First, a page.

to permit certain users to modify a particular resource without
allowing them to delete it.

5.5.7 [Judy: Change Access Constraint]

[Judy: It must be possible to set access constraints that determine whether
a particular request to change an access constraint will be allowed.]

5.5.7.1 Rationale

Experience with file systems has shown that there is a significant
desire to separate the management of information content (what
is contained within the resources when a user reads it) from the
manage of access control structure.  Often, different people in
different roles are responsible for these capabilities, and it
may compromise the intended security plan to allow users to change
access control information about a resource even if they are
normally allowed to change or delete it.

5.6 Discovery

It must be possible to discover what categories of access control
[Judy: constraints] can be set for a given resource.  The server should
also be capable of providing a "plain" description of [Judy: the syntax and
semantics of each constraint category it supports].

5.6.1 Rationale

It will be necessary for WebDAV tools to understand what the WebDAV
server understands insofar as access control, as well as a description
in human-readable terms of how the server will treat changes to a
particular access control [Judy: constraint].

6.0 Security

This document generally deals with the issue of access control,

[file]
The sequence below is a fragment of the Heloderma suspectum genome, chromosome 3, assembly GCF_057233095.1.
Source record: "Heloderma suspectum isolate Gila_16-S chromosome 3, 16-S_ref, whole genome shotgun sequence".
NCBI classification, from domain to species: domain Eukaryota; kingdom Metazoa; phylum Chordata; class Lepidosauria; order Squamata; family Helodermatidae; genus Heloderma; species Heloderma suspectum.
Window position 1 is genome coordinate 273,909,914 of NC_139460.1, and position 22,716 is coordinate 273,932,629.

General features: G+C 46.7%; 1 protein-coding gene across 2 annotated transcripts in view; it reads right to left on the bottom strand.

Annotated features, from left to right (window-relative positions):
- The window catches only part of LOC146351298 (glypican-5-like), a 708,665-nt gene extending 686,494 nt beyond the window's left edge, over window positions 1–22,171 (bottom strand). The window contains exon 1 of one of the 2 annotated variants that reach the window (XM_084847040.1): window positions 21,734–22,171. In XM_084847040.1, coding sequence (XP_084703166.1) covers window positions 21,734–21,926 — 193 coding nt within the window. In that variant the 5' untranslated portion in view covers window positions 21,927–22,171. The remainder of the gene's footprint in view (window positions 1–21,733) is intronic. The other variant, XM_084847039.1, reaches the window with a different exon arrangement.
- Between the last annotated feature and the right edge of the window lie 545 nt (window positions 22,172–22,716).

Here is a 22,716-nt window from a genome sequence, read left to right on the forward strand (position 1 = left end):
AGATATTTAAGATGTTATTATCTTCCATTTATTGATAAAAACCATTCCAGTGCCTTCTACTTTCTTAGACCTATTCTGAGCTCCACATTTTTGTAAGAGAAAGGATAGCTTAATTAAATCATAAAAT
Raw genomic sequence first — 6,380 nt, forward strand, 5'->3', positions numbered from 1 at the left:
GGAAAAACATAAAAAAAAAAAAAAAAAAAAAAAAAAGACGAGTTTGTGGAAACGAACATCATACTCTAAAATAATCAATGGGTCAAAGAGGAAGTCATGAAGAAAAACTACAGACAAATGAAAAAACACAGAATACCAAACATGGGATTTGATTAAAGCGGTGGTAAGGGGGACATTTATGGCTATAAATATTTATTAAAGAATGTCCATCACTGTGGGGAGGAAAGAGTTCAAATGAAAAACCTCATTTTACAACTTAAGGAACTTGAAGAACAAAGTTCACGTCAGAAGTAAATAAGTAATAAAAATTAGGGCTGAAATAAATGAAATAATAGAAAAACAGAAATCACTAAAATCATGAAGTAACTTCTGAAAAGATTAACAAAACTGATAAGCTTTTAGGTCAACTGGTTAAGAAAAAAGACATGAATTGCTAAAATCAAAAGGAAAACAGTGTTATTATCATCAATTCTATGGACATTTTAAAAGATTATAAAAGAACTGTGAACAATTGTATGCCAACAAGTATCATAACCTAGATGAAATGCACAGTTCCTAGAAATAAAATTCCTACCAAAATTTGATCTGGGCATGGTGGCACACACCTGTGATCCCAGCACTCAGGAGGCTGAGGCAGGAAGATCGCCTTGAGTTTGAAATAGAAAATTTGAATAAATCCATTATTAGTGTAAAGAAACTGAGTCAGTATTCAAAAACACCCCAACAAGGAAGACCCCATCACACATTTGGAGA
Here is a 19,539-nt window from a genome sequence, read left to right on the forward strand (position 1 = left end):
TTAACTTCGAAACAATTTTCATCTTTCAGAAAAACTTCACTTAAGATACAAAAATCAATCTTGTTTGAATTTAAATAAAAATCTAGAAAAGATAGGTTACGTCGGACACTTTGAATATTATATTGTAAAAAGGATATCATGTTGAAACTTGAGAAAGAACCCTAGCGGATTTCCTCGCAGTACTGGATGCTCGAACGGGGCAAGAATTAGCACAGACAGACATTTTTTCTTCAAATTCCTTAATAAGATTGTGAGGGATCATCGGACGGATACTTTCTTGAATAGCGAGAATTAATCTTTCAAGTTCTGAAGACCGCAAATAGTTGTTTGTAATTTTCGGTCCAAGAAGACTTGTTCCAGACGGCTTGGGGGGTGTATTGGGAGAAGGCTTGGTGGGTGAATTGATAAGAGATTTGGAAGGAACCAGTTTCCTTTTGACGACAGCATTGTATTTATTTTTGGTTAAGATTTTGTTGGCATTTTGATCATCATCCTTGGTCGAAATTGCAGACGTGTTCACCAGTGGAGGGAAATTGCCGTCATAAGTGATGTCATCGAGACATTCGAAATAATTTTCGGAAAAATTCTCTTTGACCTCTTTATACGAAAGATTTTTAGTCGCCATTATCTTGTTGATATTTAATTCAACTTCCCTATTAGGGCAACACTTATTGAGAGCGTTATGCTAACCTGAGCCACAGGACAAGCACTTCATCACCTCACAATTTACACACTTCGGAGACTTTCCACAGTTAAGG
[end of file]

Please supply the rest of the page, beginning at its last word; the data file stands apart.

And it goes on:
which is a fundamental security issue.  However, this document
raises other security concerns that implementors may wish
to consider.  For example, this requirements document does not
deal with issues pertaining to the integrity of a request to
change an access control attribute to a different access policy.
It is assumed that issues of spoofing, impersonating users,
data integrity and encryption are suitably dealt with elsewhere
and that nothing within the access control requirements preclude
these techniques.

7.0 Acknowledgements

TBD

8. References

[1] T. Julian, R. Villars, "The Intranet's Many Faces,"
Report 11344, International Data Corporation, April 1996.

[2] J. A. Slein, "Requirements for Distributed Authoring
and Versioning on the World Wide Web," Internet Draft,
draft-ietf-webdav-requirements-00.txt, May 1997.

[3] T. Berners-Lee, D. Connolly, "HyperText Markup Language
Specification - 2.0", RFC 1866, MIT/LCS, November 1995.     

[4] "The Common Gateway Interface 1.1," University of Illinois,
http://hoohoo.ncsa.uiuc.edu/cgi, December 1995.


Name:			Judith A. Slein
E-Mail:			slein@wrc.xerox.com
Internal Phone:  	8*222-5169
External Phone:		(716) 422-5169
Fax:			(716) 265-7133
MailStop:		105-50C
Received on Tuesday, 7 October 1997 10:46:50 GMT